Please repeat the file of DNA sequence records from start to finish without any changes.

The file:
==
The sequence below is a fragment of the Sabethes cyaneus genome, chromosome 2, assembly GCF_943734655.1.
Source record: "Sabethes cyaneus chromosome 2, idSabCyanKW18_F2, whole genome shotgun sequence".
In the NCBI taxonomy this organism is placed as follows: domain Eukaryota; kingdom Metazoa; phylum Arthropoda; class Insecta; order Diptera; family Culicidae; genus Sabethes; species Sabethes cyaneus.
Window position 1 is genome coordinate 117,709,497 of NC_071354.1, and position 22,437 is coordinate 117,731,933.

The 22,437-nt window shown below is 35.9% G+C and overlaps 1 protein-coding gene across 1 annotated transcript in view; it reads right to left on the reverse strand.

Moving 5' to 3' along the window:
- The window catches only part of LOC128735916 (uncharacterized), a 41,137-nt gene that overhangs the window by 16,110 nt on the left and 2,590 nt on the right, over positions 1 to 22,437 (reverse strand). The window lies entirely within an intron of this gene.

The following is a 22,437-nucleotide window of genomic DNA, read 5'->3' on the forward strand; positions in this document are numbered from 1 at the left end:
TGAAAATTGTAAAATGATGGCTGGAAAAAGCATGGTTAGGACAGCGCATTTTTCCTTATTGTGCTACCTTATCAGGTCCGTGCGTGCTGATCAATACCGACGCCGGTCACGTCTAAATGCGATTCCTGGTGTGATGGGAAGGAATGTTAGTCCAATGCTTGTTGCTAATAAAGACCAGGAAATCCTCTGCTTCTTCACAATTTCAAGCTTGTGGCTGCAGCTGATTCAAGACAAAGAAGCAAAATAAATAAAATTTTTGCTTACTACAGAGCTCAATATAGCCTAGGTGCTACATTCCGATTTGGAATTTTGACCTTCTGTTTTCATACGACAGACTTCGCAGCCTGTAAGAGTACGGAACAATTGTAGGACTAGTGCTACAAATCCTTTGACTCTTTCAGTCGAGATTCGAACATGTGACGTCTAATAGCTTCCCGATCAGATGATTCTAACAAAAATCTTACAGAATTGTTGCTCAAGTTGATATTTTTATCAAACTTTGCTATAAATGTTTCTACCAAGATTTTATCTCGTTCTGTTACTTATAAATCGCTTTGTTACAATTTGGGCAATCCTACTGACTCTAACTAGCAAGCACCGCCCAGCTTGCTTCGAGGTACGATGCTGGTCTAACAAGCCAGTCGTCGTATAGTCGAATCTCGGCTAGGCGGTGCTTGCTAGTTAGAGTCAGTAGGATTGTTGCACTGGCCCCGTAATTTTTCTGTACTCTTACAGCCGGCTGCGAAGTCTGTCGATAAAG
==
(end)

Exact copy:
The sequence below is a fragment of the Sabethes cyaneus genome, chromosome 2, assembly GCF_943734655.1.
Source record: "Sabethes cyaneus chromosome 2, idSabCyanKW18_F2, whole genome shotgun sequence".
In the NCBI taxonomy this organism is placed as follows: domain Eukaryota; kingdom Metazoa; phylum Arthropoda; class Insecta; order Diptera; family Culicidae; genus Sabethes; species Sabethes cyaneus.
Window position 1 is genome coordinate 117,709,497 of NC_071354.1, and position 22,437 is coordinate 117,731,933.

The 22,437-nt window shown below is 35.9% G+C and overlaps 1 protein-coding gene across 1 annotated transcript in view; it reads right to left on the reverse strand.

Moving 5' to 3' along the window:
- The window catches only part of LOC128735916 (uncharacterized), a 41,137-nt gene that overhangs the window by 16,110 nt on the left and 2,590 nt on the right, over positions 1 to 22,437 (reverse strand). The window lies entirely within an intron of this gene.

The following is a 22,437-nucleotide window of genomic DNA, read 5'->3' on the forward strand; positions in this document are numbered from 1 at the left end:
TGAAAATTGTAAAATGATGGCTGGAAAAAGCATGGTTAGGACAGCGCATTTTTCCTTATTGTGCTACCTTATCAGGTCCGTGCGTGCTGATCAATACCGACGCCGGTCACGTCTAAATGCGATTCCTGGTGTGATGGGAAGGAATGTTAGTCCAATGCTTGTTGCTAATAAAGACCAGGAAATCCTCTGCTTCTTCACAATTTCAAGCTTGTGGCTGCAGCTGATTCAAGACAAAGAAGCAAAATAAATAAAATTTTTGCTTACTACAGAGCTCAATATAGCCTAGGTGCTACATTCCGATTTGGAATTTTGACCTTCTGTTTTCATACGACAGACTTCGCAGCCTGTAAGAGTACGGAACAATTGTAGGACTAGTGCTACAAATCCTTTGACTCTTTCAGTCGAGATTCGAACATGTGACGTCTAATAGCTTCCCGATCAGATGATTCTAACAAAAATCTTACAGAATTGTTGCTCAAGTTGATATTTTTATCAAACTTTGCTATAAATGTTTCTACCAAGATTTTATCTCGTTCTGTTACTTATAAATCGCTTTGTTACAATTTGGGCAATCCTACTGACTCTAACTAGCAAGCACCGCCCAGCTTGCTTCGAGGTACGATGCTGGTCTAACAAGCCAGTCGTCGTATAGTCGAATCTCGGCTAGGCGGTGCTTGCTAGTTAGAGTCAGTAGGATTGTTGCACTGGCCCCGTAATTTTTCTGTACTCTTACAGCCGGCTGCGAAGTCTGTCGATAAAG